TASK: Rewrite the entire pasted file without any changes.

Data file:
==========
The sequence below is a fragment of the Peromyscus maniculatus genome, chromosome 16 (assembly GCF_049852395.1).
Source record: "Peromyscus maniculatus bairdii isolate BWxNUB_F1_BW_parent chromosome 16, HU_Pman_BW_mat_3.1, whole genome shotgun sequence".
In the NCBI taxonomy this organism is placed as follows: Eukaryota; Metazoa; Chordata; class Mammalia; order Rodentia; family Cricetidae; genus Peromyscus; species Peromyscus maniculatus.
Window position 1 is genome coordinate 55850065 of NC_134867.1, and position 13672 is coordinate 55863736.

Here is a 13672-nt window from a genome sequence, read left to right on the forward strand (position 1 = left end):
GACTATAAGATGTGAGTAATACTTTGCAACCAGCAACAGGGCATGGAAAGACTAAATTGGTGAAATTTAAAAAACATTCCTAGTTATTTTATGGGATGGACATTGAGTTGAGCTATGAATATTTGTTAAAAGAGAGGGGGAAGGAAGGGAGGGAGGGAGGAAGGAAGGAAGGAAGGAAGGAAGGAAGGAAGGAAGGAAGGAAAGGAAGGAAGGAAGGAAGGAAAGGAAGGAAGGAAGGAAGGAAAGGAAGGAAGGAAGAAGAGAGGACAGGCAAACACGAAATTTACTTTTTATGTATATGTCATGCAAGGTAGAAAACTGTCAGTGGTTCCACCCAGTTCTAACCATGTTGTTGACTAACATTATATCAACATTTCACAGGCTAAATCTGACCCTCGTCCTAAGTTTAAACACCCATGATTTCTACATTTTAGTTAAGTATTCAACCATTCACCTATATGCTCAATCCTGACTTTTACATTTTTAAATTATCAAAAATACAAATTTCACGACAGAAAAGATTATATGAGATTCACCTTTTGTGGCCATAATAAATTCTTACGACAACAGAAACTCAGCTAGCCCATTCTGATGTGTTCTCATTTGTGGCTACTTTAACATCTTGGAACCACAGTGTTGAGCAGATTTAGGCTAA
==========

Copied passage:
The sequence below is a fragment of the Peromyscus maniculatus genome, chromosome 16 (assembly GCF_049852395.1).
Source record: "Peromyscus maniculatus bairdii isolate BWxNUB_F1_BW_parent chromosome 16, HU_Pman_BW_mat_3.1, whole genome shotgun sequence".
In the NCBI taxonomy this organism is placed as follows: Eukaryota; Metazoa; Chordata; class Mammalia; order Rodentia; family Cricetidae; genus Peromyscus; species Peromyscus maniculatus.
Window position 1 is genome coordinate 55850065 of NC_134867.1, and position 13672 is coordinate 55863736.

Here is a 13672-nt window from a genome sequence, read left to right on the forward strand (position 1 = left end):
GACTATAAGATGTGAGTAATACTTTGCAACCAGCAACAGGGCATGGAAAGACTAAATTGGTGAAATTTAAAAAACATTCCTAGTTATTTTATGGGATGGACATTGAGTTGAGCTATGAATATTTGTTAAAAGAGAGGGGGAAGGAAGGGAGGGAGGGAGGAAGGAAGGAAGGAAGGAAGGAAGGAAGGAAGGAAGGAAGGAAAGGAAGGAAGGAAGGAAGGAAAGGAAGGAAGGAAGGAAGGAAAGGAAGGAAGGAAGAAGAGAGGACAGGCAAACACGAAATTTACTTTTTATGTATATGTCATGCAAGGTAGAAAACTGTCAGTGGTTCCACCCAGTTCTAACCATGTTGTTGACTAACATTATATCAACATTTCACAGGCTAAATCTGACCCTCGTCCTAAGTTTAAACACCCATGATTTCTACATTTTAGTTAAGTATTCAACCATTCACCTATATGCTCAATCCTGACTTTTACATTTTTAAATTATCAAAAATACAAATTTCACGACAGAAAAGATTATATGAGATTCACCTTTTGTGGCCATAATAAATTCTTACGACAACAGAAACTCAGCTAGCCCATTCTGATGTGTTCTCATTTGTGGCTACTTTAACATCTTGGAACCACAGTGTTGAGCAGATTTAGGCTAA